ber Meg, Jeanie?'
'Well, well do I remember her, and how she used to let us nestle in her lap and sing to us. She sang like thee, Elleen, and was as mother-like as Mary is to the weans, but she was much blithesomer--at least before our father was slain.'
'Sweetest Meg! My whole heart leaps after her,' cried Eleanor, with a fervent gesture.
'I loved her better than Isabel, though she was not so bonnie,' said Jean.
'Jeanie, Jeanie,' cried Eleanor, turning round with a vehemence strangely contrasting with her previous language, 'wherefore should we not go with Glenuskie to be with Meg at Bourges?'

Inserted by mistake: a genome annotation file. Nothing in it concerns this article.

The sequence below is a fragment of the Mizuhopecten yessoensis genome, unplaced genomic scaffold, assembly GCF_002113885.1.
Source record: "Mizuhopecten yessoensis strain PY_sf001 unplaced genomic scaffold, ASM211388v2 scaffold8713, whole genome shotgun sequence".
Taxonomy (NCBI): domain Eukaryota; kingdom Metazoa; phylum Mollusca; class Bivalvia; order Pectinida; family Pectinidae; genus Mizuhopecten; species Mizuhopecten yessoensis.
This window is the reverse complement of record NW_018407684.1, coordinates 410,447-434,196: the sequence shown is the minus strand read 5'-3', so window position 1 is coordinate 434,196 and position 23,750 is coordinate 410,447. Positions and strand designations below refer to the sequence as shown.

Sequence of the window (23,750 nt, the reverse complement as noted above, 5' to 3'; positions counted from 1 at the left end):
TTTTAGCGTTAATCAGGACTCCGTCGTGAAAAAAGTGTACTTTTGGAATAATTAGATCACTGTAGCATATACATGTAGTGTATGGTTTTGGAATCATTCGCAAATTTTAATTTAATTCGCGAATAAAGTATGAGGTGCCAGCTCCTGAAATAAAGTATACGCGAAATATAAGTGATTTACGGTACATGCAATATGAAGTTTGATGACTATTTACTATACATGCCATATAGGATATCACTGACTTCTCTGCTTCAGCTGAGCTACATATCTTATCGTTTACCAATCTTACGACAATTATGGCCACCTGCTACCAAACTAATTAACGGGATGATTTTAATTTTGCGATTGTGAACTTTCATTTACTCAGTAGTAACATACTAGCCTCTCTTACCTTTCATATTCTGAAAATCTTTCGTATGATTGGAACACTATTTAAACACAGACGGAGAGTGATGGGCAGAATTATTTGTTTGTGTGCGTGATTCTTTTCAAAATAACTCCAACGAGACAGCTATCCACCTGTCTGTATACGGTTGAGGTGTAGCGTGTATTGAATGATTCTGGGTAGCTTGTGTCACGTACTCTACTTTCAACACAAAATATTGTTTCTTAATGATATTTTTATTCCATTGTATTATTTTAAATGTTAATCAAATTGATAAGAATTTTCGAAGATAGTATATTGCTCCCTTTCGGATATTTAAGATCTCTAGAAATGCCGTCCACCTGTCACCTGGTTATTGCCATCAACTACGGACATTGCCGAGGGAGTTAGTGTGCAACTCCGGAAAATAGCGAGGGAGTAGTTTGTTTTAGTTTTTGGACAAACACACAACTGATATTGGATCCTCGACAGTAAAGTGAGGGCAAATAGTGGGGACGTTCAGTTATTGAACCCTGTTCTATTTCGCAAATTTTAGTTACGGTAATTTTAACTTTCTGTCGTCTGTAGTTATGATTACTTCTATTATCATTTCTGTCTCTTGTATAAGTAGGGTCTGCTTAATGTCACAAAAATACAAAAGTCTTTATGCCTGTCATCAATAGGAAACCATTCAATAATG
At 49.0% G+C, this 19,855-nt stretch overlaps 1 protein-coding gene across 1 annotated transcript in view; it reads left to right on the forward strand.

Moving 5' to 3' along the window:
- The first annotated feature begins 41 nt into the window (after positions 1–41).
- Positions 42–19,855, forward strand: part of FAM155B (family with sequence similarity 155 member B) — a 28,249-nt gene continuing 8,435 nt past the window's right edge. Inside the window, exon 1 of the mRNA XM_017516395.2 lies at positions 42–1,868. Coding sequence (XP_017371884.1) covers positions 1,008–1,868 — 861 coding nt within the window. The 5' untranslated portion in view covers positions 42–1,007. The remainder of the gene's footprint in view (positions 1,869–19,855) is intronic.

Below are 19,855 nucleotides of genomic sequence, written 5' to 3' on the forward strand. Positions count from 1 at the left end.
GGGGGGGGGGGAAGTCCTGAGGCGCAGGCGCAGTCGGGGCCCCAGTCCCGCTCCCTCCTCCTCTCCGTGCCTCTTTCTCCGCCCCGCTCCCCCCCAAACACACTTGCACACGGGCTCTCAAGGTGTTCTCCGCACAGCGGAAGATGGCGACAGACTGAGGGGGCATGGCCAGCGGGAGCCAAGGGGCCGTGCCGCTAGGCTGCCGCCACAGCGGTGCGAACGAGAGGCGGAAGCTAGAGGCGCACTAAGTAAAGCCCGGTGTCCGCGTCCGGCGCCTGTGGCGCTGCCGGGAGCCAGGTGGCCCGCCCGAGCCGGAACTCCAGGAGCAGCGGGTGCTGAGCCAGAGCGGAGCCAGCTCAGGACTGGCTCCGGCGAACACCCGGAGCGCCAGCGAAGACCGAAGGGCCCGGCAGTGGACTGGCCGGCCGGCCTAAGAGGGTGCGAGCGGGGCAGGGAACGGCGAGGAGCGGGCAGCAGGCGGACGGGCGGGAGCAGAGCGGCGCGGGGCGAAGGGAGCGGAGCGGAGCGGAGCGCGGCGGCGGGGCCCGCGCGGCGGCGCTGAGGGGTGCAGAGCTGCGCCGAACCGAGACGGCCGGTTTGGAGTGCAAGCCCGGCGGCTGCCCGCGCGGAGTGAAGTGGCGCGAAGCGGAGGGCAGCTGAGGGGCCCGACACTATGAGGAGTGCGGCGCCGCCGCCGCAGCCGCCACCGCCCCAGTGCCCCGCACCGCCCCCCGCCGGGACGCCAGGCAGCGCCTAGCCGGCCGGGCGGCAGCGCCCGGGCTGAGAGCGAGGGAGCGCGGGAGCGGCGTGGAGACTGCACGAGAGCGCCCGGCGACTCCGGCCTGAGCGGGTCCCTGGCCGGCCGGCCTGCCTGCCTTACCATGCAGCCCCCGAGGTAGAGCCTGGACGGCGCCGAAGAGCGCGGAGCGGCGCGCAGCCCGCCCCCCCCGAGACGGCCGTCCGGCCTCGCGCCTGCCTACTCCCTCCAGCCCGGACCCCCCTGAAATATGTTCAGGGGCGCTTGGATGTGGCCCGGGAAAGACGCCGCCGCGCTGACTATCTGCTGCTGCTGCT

Jeanie opened her blue eyes wide.
'Go to the French King's Court?' she said.
'To the land of chivalry and song,' exclaimed Eleanor, 'where they have courts of love and poetry, and tilts and tourneys and minstrelsy, and the sun shines as it never does in this cold bleak north; and above all there is Margaret, dear tender Margaret, almost a queen, as a queen she will be one day. O